The Everglades ValuJet crash… 10 years later

 - September 19, 2006, 1:55 PM

It has been 10 years since the ValuJet DC-9 accident in the Everglades that cost the lives of 110 people and a considerable amount of money. The cost to the aviation industry was also high as a result of additional requirements imposed on the existing aircraft fleet.

During the course of any investigation, many issues and concerns must be explored so that they can either be eliminated or identified as contributing factors in the accident. I thought you would enjoy a discussion of a few that didn’t receive much attention outside the investigation process.

How many of you remember the early reports from eyewitnesses who said they saw the aircraft flying straight and level and then just nosing over and descending into the Everglades? As a result of those eyewitness statements, investigators made a considerable–and ultimately successful–effort to recover the aircraft flight controls and linkages, as well as the flaps and the hydraulic actuators and associated structure.

The aircraft was totally destroyed, with very few large pieces. As a result, investigators made a serious effort to lay out the pieces in approximately the position they would have been on the aircraft.  

We also used the maintenance history to search for possible issues that could be involved with the physical evidence that we had uncovered. On this aircraft there were a number of previous pilot squawks involving the circuit breaker for the electric hydraulic pump. To implicate or eliminate the circuit breaker, associated wiring and the pump itself as factors in the accident we were required to locate as much of that system as possible and determine whether these components had any involvement in the onboard fire.

We also searched the aircraft history for ADs and Service Bulletins for any clues that could lead us to a probable cause. On this Douglas DC-9 there was an AD that involved the elevator electric trim system, which had caused problems on other aircraft in the past. This relay has the voltage and high amperage available to cause a serious problem if it were to malfunction.

Because of that AD we were required to find the relay, the associated wiring and the structure around the area where the relay is located. This was extremely important because this relay is located within the sidewall of the forward cargo compartment right side forward of the cargo door.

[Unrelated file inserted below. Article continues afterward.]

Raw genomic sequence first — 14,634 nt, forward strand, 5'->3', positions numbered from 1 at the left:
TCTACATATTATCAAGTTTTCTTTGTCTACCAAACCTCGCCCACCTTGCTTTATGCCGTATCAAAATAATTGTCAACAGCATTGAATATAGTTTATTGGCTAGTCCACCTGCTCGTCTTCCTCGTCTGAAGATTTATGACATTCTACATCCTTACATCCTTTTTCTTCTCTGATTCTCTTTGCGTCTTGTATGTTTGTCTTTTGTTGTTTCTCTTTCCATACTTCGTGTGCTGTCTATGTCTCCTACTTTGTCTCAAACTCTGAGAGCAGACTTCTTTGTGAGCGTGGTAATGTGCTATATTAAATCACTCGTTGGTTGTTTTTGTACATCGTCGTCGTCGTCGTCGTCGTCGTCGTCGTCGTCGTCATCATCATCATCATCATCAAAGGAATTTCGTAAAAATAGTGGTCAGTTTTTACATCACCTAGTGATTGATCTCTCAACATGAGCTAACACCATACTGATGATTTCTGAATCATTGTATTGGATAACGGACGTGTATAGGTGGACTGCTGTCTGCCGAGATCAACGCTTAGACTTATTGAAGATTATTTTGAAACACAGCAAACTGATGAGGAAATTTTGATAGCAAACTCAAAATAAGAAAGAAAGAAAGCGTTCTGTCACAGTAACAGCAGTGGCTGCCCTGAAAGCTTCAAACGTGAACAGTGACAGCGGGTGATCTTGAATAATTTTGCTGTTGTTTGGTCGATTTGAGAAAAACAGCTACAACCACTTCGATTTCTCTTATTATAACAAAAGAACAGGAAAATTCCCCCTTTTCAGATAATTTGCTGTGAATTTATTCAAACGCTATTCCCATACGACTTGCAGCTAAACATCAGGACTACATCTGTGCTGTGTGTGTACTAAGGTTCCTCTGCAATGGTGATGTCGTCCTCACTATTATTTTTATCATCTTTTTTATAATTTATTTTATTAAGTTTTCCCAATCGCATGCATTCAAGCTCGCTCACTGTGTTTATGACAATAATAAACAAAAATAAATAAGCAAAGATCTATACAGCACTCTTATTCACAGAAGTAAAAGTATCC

By this time we realized that the aircraft had experienced a large fire in the forward cargo compartment, and we needed to find the source. After locating pieces of the relay and the structure around the location where it is mounted, we were able to determine that there wasn’t any fire damage that would indicate that the relay started the fire.

We also had to explore the comments or concerns that the flight crew expressed before and during the event. The aircraft’s cockpit voice recorder revealed comments about a suspect battery charger that was indicating what the crew believed to be an abnormal charging rate. We located as much of this system as we could to determine if there was any way the battery-charging system was involved in starting the fire. We determined that there wasn’t any fire damage in the area where the battery and the charging system are located.

The flight data recorder also contained information that we had to explore before we could eliminate other possible causes, and sometimes this work can help prove another theory. For example, this aircraft’s flight data recorder indicated some unusual rapid and short altitude changes but contained no other data to support them. This required us to investigate the altimeters and the static system.

As we located the required structure and components, including all the static-system tubing, we realized that the back side of the static pickup had been exposed to high enough heat to melt the tubing. Further work locating the aircraft fuselage in this area revealed clear evidence of a fire that progressed up the sidewall on the left side into the cabin. This agreed with other indications of a large, high-temperature fire on the left side of the forward cargo compartment.

Lessons Learned

The NTSB is required to make recommendations to prevent a repeat, and in this accident we made a number of recommendations that have had a positive effect on flight operations.

First, passenger aircraft no longer ship hazardous materials. Also, fire-detection and -suppression systems are now installed in the cargo/baggage compartments of new aircraft and retrofitted on in-service aircraft.

Also, for years the new-entrant airlines started life with airliners passed down from the existing air carriers. Starting with an older fleet, a workforce drawn from diverse backgrounds and a parts inventory that is probably a little thin poses challenges that can be difficult to overcome.

Now most new-entrant carriers start with aircraft that are new or almost new.

One more benefit is the accident rate for these carriers. In terms of safety, the low-cost carriers are equal to and in some cases better than the legacy carriers. That is quite an accomplishment.